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The state parole board now has less than 24 hours to submit a new plan to the governor, after the WAAY 31 I-Team uncovered a series of flaws in the system.
Our investigation centered around Jimmy Spencer, a violent parolee who's now charged with three murders in Guntersville. In October, Governor Kay Ivey issued an executive order, which demanded the parole board stop all hearings for early release. She also gave the board 30 days to come up with a plan for change. That deadline is tomorrow.
On Tuesday, while WAAY 31 was in Montgomery for parole hearings, victims' advocates said some families were not notified by the board about upcoming parole hearings, which shows there's still work to be done.
"Half of the people that were there today, the victims, had not been properly notified," said Janette Grantham, the statewide director of "Victims of crime and leniency," or "Vocal".
Vocal is a non-profit advocacy group for victims. Grantham said at least four separate families at parole hearings on Tuesday were not properly notified, and said they found out about the hearings from various district attorneys or word of mouth.
"This is another issue on top of all the other things, and it just seems to never end," said Grantham.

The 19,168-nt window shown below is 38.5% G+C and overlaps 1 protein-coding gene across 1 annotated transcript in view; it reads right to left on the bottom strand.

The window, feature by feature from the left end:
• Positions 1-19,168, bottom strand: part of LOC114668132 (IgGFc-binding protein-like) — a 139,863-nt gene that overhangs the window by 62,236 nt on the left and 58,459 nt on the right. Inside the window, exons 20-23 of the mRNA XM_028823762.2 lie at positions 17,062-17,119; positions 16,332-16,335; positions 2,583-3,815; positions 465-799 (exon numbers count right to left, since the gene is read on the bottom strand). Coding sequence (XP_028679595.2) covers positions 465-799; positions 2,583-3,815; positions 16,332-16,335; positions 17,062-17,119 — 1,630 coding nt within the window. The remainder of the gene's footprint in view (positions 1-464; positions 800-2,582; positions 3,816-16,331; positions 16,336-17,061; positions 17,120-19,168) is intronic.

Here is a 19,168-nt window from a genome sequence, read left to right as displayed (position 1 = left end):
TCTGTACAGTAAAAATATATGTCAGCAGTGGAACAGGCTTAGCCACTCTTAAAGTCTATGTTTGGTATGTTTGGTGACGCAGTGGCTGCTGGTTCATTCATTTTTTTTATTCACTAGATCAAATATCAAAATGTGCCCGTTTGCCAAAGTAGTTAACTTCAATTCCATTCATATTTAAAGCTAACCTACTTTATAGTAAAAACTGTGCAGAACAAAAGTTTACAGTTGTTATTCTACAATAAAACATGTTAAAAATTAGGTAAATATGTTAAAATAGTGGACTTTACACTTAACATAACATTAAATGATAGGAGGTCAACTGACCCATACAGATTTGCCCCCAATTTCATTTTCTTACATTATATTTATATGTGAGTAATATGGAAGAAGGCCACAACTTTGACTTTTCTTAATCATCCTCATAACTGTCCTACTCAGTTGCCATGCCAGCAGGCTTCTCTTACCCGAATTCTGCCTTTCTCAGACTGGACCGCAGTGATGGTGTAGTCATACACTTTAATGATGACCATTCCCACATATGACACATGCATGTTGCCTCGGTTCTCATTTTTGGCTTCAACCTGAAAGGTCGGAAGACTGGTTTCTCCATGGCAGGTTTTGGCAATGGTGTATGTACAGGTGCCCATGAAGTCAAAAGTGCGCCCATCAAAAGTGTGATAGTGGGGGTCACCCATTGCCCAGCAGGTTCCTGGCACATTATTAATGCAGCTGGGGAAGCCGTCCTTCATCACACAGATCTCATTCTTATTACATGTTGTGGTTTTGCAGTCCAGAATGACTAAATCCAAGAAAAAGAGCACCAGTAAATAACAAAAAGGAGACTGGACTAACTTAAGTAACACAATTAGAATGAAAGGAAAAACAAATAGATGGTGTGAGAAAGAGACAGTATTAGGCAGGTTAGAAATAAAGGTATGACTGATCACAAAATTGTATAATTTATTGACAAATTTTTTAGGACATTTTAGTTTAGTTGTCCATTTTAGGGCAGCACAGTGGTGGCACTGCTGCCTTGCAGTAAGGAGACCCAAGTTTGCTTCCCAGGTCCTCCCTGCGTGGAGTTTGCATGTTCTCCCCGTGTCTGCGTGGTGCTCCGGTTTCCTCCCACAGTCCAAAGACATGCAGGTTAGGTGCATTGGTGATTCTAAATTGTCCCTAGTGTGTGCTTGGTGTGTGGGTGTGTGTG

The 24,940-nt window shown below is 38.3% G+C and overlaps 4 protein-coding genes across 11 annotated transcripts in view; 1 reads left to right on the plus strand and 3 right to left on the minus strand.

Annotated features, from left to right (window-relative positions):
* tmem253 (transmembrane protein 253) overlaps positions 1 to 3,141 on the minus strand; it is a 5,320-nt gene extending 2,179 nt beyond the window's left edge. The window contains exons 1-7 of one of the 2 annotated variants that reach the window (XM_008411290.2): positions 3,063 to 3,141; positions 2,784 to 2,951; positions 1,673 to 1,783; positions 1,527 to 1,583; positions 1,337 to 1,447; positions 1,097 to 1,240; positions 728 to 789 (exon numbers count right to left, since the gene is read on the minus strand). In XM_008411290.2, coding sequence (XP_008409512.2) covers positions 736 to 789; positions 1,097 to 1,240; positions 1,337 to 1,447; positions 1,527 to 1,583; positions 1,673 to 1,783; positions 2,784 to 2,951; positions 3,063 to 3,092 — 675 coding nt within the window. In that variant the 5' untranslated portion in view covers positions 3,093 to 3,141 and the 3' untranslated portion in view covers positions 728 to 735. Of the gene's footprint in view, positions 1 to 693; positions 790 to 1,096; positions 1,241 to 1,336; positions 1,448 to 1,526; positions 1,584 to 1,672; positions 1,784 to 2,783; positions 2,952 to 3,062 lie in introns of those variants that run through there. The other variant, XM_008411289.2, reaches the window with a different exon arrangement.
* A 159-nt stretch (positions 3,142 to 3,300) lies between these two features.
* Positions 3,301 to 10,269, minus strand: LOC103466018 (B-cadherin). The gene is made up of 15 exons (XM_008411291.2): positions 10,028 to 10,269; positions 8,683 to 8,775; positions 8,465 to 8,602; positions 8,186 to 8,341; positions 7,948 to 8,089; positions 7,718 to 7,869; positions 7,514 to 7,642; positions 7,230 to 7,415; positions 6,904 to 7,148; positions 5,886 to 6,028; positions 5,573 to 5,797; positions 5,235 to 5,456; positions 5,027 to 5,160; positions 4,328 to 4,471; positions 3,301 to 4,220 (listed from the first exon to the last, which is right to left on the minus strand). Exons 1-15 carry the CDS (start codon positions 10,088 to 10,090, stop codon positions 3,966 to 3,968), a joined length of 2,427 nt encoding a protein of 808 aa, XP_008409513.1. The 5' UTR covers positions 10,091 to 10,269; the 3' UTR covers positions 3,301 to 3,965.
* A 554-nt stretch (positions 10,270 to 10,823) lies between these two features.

Grantham attends every parole hearing and says since the governor's executive order, she's seen a change in how the board handles things.
"They are treating the victims with much more respect, and it's just been a much more pleasant environment," said Grantham.
The governor gave the board 30 days to present her office and the Attorney General's office with a plan. She wants the board to have stronger leadership, show more respect to victims, be able to get the right information about inmates and supervise parolees. Grantham says she's cautiously optimistic.
"I do believe they are making the best effort right now," said Grantham.
The parole board said it will submit its corrective action plan on Wednesday. Lauderdale County District Attorney Chris Connolly, who was at parole hearings on Tuesday, says he's seen a difference in the board as well.
"The tone in there is a lot better I think. What we've asked them to do is what everyone should expect them to do, is follow their own rules," said Connolly.
The pardon and parole board said once its plan is submitted to the Governor and Attorney General, it will notify the media. It's unclear what action state officials could take if they are not satisfied with the plan.
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